Cleveland resident Deborah Sesek recommended that older Volunteers enter the experience with zero expectations. She pointed out that each person’s Peace Corps service will be unique for them, and that the ability to adapt to surprises and unexpected situations is helpful.
Howard University professor Donna Barnes did the best she could to mentally prepare herself, but did find some of the adjustments regarding personal hygiene and living quarters to be challenging. However, once she was able to sort all of that out, she found herself overall loving working as a small village’s health educator.
Tom Corr, who previously worked as a California lawyer, adjusted to his “confusing and challenging environment” and found himself thriving in his changing circumstances. He surprised himself with his own ability to learn new things and adapt to changes. Overall, he said that the positives of each day’s little victories outweigh the balance of their small defeats.
One big challenge that many older Volunteers list is that of learning a new language. That’s a skill that can be difficult for many people to tackle at any age, but it can be harder for older individuals who may have never spoken another language besides English. One Volunteer said he found the language lessons quite intense, whereas another decided to flip his schedule around to make sure he studied the more difficult items earlier in the day. A strategy that helped him since he would be much fresher for tackling those topics.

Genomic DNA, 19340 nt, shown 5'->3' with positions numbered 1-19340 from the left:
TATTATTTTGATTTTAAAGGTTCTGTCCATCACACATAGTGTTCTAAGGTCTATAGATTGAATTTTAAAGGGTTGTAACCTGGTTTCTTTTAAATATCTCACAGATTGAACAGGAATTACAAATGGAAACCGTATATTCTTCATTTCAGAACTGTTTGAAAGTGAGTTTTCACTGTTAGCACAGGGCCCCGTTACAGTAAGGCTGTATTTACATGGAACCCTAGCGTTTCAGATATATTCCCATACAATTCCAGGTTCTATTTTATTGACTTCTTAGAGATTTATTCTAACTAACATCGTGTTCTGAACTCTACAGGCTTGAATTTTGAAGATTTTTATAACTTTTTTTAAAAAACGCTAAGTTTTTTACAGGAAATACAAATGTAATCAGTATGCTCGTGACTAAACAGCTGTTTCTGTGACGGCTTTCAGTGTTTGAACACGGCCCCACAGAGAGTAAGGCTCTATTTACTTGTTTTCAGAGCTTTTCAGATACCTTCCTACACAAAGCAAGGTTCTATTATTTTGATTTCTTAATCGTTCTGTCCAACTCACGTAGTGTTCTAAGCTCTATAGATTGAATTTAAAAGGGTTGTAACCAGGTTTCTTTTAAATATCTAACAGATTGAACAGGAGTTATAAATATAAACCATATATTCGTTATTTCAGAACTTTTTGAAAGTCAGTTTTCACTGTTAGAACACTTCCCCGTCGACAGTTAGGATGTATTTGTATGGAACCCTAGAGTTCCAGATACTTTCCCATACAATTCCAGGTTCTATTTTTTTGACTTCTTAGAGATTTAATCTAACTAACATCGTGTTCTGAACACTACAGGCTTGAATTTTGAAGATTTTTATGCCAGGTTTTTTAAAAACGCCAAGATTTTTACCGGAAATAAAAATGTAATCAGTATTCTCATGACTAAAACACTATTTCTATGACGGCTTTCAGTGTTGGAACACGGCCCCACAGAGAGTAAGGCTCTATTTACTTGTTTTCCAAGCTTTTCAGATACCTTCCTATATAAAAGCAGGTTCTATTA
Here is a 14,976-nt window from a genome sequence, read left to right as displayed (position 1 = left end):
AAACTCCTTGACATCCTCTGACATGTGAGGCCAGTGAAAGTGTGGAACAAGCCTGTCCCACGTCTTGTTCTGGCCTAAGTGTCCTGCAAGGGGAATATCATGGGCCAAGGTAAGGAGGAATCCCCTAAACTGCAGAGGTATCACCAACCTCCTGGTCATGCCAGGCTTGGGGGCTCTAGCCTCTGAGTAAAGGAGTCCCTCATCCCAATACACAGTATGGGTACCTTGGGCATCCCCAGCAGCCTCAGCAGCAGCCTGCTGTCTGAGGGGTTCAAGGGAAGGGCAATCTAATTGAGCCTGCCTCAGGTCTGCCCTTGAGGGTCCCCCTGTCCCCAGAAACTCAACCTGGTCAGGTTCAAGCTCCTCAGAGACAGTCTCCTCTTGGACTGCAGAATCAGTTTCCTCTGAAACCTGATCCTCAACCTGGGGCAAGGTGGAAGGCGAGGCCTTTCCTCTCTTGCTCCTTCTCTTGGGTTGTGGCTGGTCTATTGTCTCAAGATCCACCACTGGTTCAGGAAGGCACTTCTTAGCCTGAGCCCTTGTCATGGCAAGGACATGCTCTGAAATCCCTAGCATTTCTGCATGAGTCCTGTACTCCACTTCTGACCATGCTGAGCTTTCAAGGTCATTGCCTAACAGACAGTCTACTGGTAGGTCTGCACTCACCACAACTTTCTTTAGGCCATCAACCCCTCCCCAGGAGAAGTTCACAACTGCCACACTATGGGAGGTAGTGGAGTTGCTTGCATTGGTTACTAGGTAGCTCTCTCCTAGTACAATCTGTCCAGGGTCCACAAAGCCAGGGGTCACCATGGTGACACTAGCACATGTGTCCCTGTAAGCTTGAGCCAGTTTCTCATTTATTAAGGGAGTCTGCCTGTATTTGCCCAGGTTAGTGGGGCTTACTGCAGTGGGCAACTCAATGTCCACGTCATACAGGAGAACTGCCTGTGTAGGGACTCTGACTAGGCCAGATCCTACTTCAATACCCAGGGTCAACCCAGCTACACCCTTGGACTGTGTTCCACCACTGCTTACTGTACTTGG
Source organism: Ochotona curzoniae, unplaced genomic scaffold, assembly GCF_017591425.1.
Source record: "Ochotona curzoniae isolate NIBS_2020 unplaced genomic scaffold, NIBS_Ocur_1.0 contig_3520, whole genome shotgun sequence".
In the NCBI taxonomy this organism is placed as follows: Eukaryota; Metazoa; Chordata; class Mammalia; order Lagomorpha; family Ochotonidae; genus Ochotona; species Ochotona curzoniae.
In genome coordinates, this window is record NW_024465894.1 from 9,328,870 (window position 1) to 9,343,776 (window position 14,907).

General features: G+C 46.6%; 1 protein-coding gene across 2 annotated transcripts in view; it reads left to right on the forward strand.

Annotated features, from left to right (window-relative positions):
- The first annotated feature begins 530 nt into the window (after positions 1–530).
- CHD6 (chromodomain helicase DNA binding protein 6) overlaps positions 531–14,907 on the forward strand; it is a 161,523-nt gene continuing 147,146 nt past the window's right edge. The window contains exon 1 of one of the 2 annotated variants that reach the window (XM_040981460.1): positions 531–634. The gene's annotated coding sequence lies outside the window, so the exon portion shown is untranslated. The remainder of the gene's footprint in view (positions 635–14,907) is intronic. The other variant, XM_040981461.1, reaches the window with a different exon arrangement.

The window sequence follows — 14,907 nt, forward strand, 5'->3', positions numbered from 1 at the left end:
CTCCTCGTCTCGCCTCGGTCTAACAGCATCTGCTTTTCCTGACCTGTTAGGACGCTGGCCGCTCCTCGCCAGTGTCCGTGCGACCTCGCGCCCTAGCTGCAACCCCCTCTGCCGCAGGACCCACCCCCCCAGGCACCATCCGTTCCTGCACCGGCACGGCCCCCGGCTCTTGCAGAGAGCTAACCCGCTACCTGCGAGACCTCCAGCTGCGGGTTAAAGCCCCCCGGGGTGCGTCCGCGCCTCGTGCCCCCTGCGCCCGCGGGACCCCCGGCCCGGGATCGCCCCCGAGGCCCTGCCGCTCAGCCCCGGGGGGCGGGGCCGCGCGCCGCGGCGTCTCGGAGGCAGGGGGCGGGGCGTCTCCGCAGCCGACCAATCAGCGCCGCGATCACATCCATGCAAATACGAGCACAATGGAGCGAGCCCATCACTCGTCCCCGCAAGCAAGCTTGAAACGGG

Other older Volunteers found their age to offer certain benefits. They point to their greater life experiences as a big asset. Some cultures greatly value the experience and advice of older people, which can definitely help Volunteers working in those communities.
Seattle resident Cynthia Katocs recommended that older Americans view their time in the Peace Corps as an opportunity to use their skills to help others while they get a chance to explore the world. According to her, senior citizens serving in the Peace Corps should try to relax, soak in the new culture around them, and know that the positives will outweigh the negatives.